August 19 & 22 : from Kingston, Jamaica - North Korea - Philadelphia - Amazon Rainforest
|Women standing in line for food at the Public Food Distribution Centre in Chongjin, North Korea. (World Food Program)|
"Are we supposed to kill him or just burn down the house?" A story of the lawless advance of development in the Amazon rain forest.
Mohamed's Ghosts; a new book that says Muslims and their mosques are fading from the American landscape.
Inside North Korea: why the South supports defectors in telling their stories of hunger and horror.
And, summoning the dead to protect the living of Jamaica. It's a tradition that disturbs some in the Christian community. So why is the country promoting it?
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On a spring day six years ago, Mohamed Ghorab was the Islamic leader of a small mosque, in a hardscrabble neighbourhood of Philadelphia.
Next thing he knew, he was deported. His congregants were arrested without charge.
His mosque collapsed.
Turns out there are thousands like him across the United States, who's biggest mistake seems to be that they're Muslim.
In covering that story, it seemed to Stephan Salisbury of the Philadelphia Inquirer that ever since September 11, 2001 the American justice and immigration system has been perverted.
And he's written a book about it, called Mohamed's Ghosts: an American Story of Love and Fear in the Homeland.
Rick's interview with Stefan...
Mohamed's Ghosts is published by Nation Books.
The perils of progress
|Thugs in the rainforest: "Are we supposed to kill him or just burn the house down?" That's when he ran. And this is what's left of the house. (Connie Watson/CBC)|
Like you, Dispatches has heard the about the global benefits of the Amazon rainforest.
How it creates much of the world's oxygen.
Houses a vast array of rare wildlife.
Supports vegetation full of medical secrets we've yet to unlock.
We've also heard about ongoing threats to its survival; the slash-and-burn development, and how it contributes to global warming.
But we wanted to see for ourselves.
CBC Correspondent Connie Watson began her inquiry with a leisurely steam on the Amazon River, a kind of living slide show revealing the perils of progress.
Incidentally, Brazil is trying to crack down on animal poaching.
Police recently arrested a British pet shop owner flying home with a thousand tarantulas in his luggage. But a single egg from a blue macaw still fetches over four-thousand dollars on Europe's black market.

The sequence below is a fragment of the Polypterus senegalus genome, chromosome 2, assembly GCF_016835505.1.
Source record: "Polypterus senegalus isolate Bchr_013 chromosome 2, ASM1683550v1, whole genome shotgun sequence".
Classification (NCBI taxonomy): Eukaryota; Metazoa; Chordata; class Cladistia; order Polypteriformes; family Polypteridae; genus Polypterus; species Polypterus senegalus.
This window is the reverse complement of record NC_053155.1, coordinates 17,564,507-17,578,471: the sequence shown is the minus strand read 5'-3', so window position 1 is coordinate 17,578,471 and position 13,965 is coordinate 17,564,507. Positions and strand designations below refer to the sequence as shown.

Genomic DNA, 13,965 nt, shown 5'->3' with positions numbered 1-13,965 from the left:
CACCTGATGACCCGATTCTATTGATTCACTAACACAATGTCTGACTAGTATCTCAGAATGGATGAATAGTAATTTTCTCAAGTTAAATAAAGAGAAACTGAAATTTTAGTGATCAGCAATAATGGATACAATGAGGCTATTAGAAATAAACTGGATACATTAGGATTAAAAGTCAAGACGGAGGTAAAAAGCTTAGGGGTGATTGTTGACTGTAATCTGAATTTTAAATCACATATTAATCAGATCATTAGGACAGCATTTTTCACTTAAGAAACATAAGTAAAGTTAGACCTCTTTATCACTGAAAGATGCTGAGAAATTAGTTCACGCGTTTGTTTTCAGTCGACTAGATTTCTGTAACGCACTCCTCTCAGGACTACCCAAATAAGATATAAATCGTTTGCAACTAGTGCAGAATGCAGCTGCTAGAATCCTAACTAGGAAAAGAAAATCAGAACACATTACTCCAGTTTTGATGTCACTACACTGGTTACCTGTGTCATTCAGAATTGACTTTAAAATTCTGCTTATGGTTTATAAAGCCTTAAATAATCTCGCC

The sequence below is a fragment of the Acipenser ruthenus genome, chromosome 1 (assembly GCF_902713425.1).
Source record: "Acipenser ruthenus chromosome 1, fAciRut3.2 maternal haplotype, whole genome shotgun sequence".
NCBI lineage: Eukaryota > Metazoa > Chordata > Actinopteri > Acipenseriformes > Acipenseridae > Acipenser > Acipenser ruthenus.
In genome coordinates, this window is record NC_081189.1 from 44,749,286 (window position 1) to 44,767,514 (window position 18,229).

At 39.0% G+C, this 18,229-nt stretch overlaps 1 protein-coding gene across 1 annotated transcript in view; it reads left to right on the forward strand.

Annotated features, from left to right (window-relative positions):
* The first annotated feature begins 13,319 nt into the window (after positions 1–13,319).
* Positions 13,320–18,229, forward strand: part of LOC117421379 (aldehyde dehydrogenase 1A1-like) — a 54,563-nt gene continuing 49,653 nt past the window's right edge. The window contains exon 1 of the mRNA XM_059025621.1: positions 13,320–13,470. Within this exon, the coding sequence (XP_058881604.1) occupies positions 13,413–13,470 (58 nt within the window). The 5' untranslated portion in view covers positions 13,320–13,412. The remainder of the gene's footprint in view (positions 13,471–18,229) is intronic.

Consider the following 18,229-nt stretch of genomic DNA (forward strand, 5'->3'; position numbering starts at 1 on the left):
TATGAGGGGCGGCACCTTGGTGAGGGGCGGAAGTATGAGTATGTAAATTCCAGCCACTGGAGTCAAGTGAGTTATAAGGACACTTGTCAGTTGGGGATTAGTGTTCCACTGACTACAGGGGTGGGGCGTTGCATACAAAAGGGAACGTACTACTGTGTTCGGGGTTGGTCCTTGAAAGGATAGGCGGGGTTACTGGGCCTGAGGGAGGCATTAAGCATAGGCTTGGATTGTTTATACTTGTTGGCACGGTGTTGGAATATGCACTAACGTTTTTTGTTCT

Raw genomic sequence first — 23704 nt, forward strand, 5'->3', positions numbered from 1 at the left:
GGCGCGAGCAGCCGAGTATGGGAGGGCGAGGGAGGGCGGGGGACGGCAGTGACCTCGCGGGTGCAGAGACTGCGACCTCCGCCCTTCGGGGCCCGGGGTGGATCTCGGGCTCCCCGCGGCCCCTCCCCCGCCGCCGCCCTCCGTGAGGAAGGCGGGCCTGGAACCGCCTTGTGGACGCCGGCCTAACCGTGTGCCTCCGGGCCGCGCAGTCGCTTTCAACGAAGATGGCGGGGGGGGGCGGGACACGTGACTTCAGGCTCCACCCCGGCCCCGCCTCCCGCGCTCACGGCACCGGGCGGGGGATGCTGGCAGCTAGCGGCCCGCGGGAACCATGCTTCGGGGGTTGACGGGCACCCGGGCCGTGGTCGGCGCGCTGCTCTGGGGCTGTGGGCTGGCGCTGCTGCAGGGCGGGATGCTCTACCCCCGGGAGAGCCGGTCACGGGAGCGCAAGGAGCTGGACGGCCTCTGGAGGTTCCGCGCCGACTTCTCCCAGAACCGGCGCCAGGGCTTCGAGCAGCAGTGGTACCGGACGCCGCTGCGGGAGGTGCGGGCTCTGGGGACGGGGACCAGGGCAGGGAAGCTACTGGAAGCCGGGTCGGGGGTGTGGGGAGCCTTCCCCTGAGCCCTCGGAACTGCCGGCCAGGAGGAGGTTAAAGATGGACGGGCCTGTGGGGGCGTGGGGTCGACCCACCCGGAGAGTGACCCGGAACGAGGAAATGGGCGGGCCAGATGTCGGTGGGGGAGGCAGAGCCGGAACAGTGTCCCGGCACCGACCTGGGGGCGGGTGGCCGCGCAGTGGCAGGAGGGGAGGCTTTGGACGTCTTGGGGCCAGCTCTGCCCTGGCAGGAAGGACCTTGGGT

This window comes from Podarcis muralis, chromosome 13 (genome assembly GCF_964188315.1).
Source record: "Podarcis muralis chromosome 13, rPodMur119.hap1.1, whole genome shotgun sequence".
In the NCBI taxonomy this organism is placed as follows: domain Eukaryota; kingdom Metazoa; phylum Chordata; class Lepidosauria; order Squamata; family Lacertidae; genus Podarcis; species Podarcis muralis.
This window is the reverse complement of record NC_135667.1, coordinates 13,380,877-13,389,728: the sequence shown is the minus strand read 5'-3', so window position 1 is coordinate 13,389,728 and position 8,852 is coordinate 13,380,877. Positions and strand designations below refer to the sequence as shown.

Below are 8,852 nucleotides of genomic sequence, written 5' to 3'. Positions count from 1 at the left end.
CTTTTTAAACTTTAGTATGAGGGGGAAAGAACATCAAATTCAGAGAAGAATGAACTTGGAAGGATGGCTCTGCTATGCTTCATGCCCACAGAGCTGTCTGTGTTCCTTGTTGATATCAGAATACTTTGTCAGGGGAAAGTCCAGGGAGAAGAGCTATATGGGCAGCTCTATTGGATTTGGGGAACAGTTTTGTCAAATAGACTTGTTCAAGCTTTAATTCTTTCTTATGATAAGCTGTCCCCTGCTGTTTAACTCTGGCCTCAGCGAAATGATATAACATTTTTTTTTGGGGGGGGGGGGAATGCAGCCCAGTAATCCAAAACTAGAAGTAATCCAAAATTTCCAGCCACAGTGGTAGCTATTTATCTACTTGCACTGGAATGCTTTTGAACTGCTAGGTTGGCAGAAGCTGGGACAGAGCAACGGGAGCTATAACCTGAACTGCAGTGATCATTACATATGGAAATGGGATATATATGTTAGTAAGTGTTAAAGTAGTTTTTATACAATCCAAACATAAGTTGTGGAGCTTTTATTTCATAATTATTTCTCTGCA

Ordinary North Koreans, extraordinary stories
|North Korean orphan. (World Food Program)|
There have been times when dogs ate better than doctors in North Korea.
American journalist Barbara Demick knows that, because she met a pediatrician who found out the hard way.
Demick is a correspondent for the Los Angeles Times who spent seven years documenting the dangers North Korea has unleashed upon the world.
The nuclear threat. The famine. The prison camps.
But thanks to her interviews with defectors, we have a better sense of what it's been like to live under the mercurial regimes of Kim Il-sung and now his son, Kim Jong-il.
It's in her latest book entitled; Nothing to Envy: Ordinary Lives in North Korea.
Rick interviews Barbara...
Nothing To Envy is published by Random House.
Since 2001, it's estimated that more than 100,000 North Koreans have defected. Next June will be the 60th anniversary of the Korean War -- which technically isn't over. The two sides signed a truce, but not a peace treaty.
Photo Gallery: North Korea - a gallery of 12 images related to the interview with Barbara Demick
The drumming and the dead
In the hills of Jamaica you hear it. The sound of drumming. The worshippers of the dead, dancing and talking to the spirits, in scenes as old as Africa.
It's a concept that alarms some in the country's Christian community. But the state is all for it.
All for keeping the concept of Kumina alive, as we hear from British journalist Nick Davis among the drummers.
No strings attached: Africa in China
Next week on the program, a rare glimpse of how China is behaving in Africa.
The People's Republic is a super-heated economy with an insatiable appetite for raw materials, and Zambia's "Copper Belt" is one of the largest in the world.
The CBC's China Correspondent, Anthony Germain, went there to hear how China's influence is affecting Zambia. And in this excerpt, you can hear it too.An excerpt from No Strings Attached...
This program is the work of producers Dawna Dingwall, Alison Masemann and Steve McNally. With technical producers Tim Lorimer and Victor Johnston, Senior producer Alan Guettel and Rick MacInnes-Rae.
Categories: 2010 Season, Africa, Americas, Asia, Past Episodes
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